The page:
Sunday, March 26, 2006

Victory to whom victory is due?

In international sports competitions most people tend to always support their national team. It makes sense, considering that sport events are the best source for a strong feeling of nationl identity. But who can claim victory in Formula One, where teams are often made up of two or more different nationalities?

Let’s take Fisichella’s recent win with Renault at the Malaysian Grand Prix as an example. With Fisichella being Italian and Renault a French company, to whom does the victory actually belong? French or Italy, or even both? If Schumacher and Ferrari had won, there story would have been a different one. Italians would have celebrated Ferraris success while ignoring the fact that Schumacher is actually German. The whole notion of national identification seems to be rather fluid in Formula One. For some countries it appears to be a case of ‘who is driving’ while others identify themselves more with the nationality of the constructor.
So, while you can see a German celebrating the win of Ferrari, purely because of Schumacher, the same person couldn’t care less about the performance of Mercedes McLaren or BMW Sauber.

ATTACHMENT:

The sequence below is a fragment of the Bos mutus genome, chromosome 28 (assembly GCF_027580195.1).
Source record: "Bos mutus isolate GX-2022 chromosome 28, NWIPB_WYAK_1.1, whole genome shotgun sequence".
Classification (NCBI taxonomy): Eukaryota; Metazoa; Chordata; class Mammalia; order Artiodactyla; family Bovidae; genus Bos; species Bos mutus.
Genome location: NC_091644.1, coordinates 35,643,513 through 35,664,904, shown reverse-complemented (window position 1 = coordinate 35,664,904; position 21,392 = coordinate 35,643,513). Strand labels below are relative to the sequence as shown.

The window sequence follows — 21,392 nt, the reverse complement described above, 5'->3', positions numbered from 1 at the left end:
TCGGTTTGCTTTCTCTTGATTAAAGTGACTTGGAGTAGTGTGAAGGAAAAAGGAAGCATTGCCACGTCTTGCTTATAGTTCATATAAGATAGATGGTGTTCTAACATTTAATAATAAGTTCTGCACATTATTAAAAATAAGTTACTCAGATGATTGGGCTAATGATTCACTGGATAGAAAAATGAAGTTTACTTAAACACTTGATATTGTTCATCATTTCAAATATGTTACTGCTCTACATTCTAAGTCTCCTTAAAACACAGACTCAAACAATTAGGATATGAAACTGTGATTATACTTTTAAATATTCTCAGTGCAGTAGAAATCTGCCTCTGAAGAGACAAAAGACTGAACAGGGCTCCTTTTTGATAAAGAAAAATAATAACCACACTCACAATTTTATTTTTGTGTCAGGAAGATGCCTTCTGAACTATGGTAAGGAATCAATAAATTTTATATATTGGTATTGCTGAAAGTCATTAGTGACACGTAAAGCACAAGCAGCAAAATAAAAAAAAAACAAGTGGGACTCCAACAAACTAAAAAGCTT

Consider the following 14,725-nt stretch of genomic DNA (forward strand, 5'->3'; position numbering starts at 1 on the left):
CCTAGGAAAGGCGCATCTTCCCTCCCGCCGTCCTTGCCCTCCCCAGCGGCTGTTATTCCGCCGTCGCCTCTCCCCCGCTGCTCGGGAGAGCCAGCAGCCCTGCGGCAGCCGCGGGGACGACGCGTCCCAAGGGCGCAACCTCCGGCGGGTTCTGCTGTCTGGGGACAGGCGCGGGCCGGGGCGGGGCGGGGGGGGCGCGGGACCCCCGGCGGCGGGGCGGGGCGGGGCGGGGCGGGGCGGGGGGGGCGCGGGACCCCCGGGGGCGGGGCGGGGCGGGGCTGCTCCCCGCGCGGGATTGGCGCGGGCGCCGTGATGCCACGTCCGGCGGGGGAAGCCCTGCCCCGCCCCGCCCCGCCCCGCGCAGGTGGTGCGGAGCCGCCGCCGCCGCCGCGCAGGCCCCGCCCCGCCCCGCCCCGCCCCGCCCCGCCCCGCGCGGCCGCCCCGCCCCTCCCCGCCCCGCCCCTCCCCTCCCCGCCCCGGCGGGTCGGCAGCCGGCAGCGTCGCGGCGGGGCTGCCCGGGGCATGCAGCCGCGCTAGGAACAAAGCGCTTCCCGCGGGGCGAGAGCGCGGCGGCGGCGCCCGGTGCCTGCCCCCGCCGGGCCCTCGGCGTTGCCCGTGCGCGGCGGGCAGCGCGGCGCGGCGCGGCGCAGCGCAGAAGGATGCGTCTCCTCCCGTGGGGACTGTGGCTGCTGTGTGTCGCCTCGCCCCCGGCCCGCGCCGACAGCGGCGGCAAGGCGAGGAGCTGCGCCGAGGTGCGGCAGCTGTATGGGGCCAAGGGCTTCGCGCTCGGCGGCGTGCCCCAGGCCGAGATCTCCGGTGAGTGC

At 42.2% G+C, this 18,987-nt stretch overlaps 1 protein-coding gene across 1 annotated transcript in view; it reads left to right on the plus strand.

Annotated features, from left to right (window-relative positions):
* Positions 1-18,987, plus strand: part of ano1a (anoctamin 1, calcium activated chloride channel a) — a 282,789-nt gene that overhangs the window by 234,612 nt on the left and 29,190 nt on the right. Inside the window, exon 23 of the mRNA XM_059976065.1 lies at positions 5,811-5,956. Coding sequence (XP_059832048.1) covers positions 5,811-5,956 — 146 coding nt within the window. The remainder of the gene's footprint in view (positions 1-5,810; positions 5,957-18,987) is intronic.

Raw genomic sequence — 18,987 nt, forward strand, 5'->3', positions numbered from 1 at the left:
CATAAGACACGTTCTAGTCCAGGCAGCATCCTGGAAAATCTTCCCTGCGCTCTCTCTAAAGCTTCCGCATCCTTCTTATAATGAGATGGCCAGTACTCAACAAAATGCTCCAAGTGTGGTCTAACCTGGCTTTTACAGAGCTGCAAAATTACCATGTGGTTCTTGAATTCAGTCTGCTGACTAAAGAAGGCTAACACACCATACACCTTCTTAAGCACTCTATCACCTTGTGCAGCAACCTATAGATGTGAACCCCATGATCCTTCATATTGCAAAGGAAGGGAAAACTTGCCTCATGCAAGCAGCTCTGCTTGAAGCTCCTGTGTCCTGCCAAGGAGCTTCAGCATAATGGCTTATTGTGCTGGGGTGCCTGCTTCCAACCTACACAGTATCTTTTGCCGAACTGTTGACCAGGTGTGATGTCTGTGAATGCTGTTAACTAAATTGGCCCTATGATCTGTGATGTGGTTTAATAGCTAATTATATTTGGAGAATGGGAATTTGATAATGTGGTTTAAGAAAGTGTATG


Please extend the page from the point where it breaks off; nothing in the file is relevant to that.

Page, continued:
The concoction of national identities in Formula One makes it possible for anyone to identify themselves somehow with almost any team. ‘Pick and mix’ as much as you please.
What, except for the tyres (Bridgestone), is actually Japanese about Toyota. The biggest spender in Formula One has their car developed in Germany, their construction team bought together among international engineers and their pilots, Ralf Schumacher and Jarno Trulli, are German and Italian… Come to think of it, Germans should be supporting Toyota at least as much as Ferrari…
The only team with a truly national identity seems to be Super Auguri. But then again it has been developed purposely by Honda to capture a dwindling Japanese audience.
So where will this leave the fan base of Formula One in the future? How will we decide which team to support, during a time when brand identity comes before national identity?
Dubai’s ruler, Sheikh Maktoum al Maktoum’s idea will provide us with an alternative. He has just developed the new A1-GP, also known as the ‘World cup of Motor sport’ which will take place between September and April. His idea is simple: instead of driver and construction team taking centre stage, nations will compete against each other in uniform cars.
Maybe this will bring the spirit back into the race and make the whole national anthem question a lot simpler.


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